Once the two screws are out remove the lower section of the frame and bend slightly in the large piece of frame to free the glass rubber and make the disassemble of the glass easier. Then pull and wiggle the glass out of the frame downwards trough where the lower section used to be. Something soft to pry with could be of big help to free the rubber more easily.

 

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     My frames when disassembled

Step three:

Once the frames are free from all the other components you can start the restoration depending on the state of it. Mine had, as the picture above tells, rusted through the outer surface of the lower end. Also the lower section plate that holds the window in was pretty much gone!

The next thing I did was to remove the rust and all the paint with a nice sandblast.

Remember to remove the window strip bit so that you can blast the frame in all places. (Strip shown in picture above)

With the rust gone, cut out and weld any holes that will be visible when the frame is in the car. As always don’t weld more than necessary since it only give you more work that doesn’t pay off in any way other than your sweat and tears.

Step four:

When the frames is welded, grinded and as straight as it can be its time to let it undergo a zinc coat treatment or electro galvanization as its also called.

This is a treatment that involves dipping the frame in various acids to remove all rust particles and replace it with a nice layer of zinc. Google the web to find a shop close to you that can do this sort of thing.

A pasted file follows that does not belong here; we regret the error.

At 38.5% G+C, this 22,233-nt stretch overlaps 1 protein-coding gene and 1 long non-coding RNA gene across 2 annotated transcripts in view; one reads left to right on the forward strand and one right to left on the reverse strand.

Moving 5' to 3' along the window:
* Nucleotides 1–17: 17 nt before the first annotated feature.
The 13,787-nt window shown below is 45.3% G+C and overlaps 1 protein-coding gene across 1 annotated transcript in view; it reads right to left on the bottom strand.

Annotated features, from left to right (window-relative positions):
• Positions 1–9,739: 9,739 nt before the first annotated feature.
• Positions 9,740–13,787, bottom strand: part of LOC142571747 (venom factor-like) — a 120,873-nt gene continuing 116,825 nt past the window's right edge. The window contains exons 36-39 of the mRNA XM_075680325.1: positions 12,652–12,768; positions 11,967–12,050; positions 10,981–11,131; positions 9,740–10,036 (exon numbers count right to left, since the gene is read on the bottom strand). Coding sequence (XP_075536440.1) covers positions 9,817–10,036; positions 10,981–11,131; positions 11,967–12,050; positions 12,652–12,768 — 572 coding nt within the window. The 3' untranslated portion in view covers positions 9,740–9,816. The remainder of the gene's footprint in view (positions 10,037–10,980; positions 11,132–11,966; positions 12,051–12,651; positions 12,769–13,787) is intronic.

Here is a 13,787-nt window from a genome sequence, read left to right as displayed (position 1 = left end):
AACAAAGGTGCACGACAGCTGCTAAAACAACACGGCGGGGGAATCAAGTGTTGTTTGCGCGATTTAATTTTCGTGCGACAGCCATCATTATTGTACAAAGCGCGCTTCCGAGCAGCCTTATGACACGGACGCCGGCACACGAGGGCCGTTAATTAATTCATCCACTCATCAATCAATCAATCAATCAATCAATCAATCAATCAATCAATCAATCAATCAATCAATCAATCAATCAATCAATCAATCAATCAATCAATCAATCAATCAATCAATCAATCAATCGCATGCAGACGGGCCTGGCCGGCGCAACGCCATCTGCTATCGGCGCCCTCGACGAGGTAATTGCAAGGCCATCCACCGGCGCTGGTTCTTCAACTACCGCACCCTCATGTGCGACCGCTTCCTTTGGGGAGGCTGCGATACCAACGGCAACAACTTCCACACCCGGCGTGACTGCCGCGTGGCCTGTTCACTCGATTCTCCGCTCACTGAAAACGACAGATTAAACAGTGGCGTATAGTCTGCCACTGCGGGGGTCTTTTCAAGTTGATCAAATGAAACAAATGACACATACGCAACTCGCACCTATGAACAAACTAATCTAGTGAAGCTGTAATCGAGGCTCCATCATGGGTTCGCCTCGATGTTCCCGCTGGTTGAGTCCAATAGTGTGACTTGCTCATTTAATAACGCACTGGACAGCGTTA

In the process you can often choose from different colors. There is one that is “gold-like” and is often what is seen on new nuts and bolts. At the shop closest to me you can choose from gold, silver and black.

Black is often the smartest way to go in this case, since the frames are dark once finished. Mine ended up silver since the shop forgot how what I told them! But this didn’t matter too much. The idea is just to keep rust away even in places spray or other rust removers can’t get to.

 

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Frames back from the zinc treatment

Step five:

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After welding and patching, you probably ended up with some uneven or to flat surfaces on the frames. Fix this with some zinc compatible filler!

 

Then spray prime the frames! Mostly just to cover the filler.

 

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Step six:

Paint the frame!

Step seven:

The lower section that keeps the glass in the frame was as mentioned above completely rusted away on mine. I managed to remake my own, but for those who don’t have the tools for that they can still be ordered from SKANDIX.com

http://www.skandix.de/en/spare-parts/body/windows/window-frame-side-window-door-lower-rear-left/1022054/

 

If you make your own they will need to undergo the same process of treatment as the frames!

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My finished frames! I painted them in matt black along with the front frames!

 

For comments on this article please post in the forums under an existing thread related to the side windows:

Rear window frames – replacing